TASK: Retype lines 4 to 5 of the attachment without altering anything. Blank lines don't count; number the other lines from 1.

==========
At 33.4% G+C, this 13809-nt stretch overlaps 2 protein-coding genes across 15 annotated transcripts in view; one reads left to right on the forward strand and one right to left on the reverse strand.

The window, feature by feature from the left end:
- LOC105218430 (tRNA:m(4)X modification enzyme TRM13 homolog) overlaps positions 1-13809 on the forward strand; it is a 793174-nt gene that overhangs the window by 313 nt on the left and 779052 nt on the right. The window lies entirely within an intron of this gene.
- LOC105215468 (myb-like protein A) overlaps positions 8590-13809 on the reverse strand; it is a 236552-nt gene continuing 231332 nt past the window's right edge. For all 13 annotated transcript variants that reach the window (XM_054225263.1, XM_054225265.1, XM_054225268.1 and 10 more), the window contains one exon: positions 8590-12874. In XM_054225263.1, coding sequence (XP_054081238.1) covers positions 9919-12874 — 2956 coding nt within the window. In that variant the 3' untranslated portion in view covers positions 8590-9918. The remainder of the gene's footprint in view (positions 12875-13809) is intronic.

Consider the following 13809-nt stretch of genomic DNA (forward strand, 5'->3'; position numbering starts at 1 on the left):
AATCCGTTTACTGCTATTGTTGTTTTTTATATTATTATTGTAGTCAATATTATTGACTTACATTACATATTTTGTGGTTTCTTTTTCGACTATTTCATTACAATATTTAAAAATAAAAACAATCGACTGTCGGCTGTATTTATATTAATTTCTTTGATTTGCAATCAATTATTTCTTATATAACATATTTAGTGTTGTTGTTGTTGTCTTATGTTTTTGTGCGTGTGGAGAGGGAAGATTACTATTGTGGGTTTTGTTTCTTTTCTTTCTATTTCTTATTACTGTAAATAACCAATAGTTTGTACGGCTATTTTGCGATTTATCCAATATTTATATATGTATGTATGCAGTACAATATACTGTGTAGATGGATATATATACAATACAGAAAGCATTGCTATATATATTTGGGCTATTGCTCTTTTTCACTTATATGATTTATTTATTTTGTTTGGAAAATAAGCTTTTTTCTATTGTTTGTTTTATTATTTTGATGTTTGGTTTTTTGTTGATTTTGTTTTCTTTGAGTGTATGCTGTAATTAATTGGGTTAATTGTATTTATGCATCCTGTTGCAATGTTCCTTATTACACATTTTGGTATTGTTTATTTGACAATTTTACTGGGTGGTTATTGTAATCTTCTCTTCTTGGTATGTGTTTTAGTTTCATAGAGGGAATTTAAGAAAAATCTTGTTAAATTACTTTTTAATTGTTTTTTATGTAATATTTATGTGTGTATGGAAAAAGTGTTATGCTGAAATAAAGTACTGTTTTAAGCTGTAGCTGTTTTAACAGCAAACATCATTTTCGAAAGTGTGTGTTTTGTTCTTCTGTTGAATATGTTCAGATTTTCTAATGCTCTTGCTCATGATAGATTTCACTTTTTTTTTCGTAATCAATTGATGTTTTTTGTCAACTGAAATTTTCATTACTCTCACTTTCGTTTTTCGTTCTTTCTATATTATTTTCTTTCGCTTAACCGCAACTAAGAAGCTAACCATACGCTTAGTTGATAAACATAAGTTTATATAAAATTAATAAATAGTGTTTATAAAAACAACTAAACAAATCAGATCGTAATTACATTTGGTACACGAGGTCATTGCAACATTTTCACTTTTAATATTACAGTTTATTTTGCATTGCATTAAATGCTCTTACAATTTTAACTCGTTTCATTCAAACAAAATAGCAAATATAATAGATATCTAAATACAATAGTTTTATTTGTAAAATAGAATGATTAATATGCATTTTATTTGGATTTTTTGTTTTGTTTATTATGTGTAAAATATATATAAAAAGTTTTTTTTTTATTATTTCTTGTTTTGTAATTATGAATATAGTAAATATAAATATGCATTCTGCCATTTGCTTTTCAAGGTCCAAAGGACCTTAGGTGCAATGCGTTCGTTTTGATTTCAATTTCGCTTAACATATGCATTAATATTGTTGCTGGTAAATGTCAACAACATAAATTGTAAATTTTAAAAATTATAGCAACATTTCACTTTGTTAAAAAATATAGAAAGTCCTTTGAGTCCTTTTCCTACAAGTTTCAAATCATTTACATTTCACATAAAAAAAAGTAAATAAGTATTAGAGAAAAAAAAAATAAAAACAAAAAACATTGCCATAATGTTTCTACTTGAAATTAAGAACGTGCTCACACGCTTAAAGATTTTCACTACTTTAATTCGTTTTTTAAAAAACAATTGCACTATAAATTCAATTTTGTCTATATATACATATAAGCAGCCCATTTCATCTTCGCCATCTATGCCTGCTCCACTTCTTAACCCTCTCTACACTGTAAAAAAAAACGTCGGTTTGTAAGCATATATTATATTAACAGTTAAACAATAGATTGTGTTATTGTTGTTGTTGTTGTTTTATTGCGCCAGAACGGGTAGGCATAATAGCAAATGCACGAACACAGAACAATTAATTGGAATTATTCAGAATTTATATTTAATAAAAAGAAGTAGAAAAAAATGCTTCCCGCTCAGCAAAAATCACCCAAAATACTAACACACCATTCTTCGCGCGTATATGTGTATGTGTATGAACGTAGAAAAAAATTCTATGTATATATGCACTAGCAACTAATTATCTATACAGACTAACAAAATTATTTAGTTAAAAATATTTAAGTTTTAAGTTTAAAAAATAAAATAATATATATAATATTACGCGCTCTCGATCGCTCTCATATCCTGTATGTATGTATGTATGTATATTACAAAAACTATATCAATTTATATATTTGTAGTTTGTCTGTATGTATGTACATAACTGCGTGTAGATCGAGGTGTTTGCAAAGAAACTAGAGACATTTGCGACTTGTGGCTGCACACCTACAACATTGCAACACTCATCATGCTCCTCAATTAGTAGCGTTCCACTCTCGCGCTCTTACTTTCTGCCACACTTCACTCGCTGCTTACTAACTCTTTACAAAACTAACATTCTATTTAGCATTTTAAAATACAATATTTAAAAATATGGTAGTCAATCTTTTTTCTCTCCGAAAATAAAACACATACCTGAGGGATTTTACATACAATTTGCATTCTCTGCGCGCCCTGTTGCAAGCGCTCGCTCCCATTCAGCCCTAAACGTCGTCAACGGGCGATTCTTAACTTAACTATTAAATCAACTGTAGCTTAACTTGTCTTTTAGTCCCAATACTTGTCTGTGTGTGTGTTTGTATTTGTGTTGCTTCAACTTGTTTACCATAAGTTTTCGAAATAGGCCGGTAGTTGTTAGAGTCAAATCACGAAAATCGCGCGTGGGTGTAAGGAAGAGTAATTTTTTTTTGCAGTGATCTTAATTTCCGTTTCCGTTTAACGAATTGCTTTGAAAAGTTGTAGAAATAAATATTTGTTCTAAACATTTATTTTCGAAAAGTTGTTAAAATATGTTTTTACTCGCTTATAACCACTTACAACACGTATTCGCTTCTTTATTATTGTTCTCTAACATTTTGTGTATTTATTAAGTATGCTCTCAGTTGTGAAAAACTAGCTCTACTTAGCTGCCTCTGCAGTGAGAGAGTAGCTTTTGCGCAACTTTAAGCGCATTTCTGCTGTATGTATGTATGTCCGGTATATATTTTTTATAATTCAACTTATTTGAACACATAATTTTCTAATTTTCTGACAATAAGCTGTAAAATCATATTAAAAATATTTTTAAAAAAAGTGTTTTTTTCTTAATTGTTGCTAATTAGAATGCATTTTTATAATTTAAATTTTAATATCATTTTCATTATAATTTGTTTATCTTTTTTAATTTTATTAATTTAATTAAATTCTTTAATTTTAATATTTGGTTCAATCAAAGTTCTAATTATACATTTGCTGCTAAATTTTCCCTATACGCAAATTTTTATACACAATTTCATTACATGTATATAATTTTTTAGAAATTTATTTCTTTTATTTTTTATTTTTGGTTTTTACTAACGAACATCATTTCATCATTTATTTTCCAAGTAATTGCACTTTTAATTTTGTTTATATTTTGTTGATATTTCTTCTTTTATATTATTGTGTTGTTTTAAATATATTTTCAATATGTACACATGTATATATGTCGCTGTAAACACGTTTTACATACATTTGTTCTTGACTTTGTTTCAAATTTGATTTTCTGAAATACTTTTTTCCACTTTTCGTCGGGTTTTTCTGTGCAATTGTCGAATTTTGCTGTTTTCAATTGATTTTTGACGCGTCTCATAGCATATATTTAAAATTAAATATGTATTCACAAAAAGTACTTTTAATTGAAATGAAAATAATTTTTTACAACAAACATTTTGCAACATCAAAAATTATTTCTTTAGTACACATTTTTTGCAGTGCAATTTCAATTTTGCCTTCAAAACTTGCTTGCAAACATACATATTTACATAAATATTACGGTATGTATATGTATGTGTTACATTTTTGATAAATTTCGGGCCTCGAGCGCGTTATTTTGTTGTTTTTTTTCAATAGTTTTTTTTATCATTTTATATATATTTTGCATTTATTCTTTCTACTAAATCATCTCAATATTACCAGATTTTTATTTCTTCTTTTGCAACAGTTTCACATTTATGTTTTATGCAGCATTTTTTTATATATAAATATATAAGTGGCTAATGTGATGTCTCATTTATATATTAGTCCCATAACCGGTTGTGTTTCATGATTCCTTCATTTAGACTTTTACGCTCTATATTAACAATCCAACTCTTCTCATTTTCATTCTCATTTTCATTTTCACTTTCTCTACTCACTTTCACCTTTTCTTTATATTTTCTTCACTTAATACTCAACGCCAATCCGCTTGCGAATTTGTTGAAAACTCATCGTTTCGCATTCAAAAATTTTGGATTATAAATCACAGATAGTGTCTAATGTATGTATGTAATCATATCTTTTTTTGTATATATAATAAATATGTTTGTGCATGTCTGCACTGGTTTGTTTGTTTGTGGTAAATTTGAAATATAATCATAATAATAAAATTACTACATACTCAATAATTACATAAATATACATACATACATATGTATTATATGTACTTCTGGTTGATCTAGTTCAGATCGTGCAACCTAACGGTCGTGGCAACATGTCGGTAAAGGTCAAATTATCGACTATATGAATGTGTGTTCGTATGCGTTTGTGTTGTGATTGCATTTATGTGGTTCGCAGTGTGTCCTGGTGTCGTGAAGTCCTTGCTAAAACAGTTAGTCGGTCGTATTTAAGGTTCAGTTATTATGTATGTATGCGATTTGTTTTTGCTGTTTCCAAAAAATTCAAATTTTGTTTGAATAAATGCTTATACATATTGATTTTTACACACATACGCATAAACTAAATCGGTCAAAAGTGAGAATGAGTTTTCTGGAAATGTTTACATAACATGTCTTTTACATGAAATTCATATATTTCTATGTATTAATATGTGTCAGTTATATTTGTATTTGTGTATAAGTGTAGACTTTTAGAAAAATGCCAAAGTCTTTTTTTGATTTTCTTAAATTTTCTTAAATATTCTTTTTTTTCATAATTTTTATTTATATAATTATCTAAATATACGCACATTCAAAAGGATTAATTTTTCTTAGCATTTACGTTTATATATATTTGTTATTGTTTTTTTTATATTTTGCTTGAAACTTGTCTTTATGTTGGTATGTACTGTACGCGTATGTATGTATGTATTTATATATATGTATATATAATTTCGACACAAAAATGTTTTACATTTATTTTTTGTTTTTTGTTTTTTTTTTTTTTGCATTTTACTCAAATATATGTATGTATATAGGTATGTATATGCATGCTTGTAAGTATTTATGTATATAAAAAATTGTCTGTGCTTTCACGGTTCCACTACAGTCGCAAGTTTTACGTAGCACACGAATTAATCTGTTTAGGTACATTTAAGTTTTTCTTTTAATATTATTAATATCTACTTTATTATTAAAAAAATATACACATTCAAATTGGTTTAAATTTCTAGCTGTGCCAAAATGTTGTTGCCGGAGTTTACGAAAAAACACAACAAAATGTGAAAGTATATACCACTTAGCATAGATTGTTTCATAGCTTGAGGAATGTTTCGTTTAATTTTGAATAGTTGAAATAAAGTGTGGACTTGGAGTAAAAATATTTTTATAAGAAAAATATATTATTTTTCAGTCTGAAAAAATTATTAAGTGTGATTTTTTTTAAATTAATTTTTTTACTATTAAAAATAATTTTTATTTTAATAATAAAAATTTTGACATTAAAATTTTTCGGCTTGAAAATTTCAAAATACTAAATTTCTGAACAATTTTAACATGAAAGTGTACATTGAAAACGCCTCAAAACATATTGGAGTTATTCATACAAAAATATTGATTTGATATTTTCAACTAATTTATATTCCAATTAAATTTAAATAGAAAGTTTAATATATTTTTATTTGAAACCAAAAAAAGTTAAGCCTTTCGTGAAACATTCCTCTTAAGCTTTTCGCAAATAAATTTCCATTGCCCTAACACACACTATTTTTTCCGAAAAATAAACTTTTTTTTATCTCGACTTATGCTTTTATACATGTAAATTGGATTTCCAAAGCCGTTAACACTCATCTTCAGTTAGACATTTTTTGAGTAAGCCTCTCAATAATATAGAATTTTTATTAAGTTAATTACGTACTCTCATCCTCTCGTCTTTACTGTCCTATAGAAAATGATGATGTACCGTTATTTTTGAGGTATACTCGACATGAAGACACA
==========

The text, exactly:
- LOC105215468 (myb-like protein A) overlaps positions 8590-13809 on the reverse strand; it is a 236552-nt gene continuing 231332 nt past the window's right edge. For all 13 annotated transcript variants that reach the window (XM_054225263.1, XM_054225265.1, XM_054225268.1 and 10 more), the window contains one exon: positions 8590-12874. In XM_054225263.1, coding sequence (XP_054081238.1) covers positions 9919-12874 — 2956 coding nt within the window. In that variant the 3' untranslated portion in view covers positions 8590-9918. The remainder of the gene's footprint in view (positions 12875-13809) is intronic.

Consider the following 13809-nt stretch of genomic DNA (forward strand, 5'->3'; position numbering starts at 1 on the left):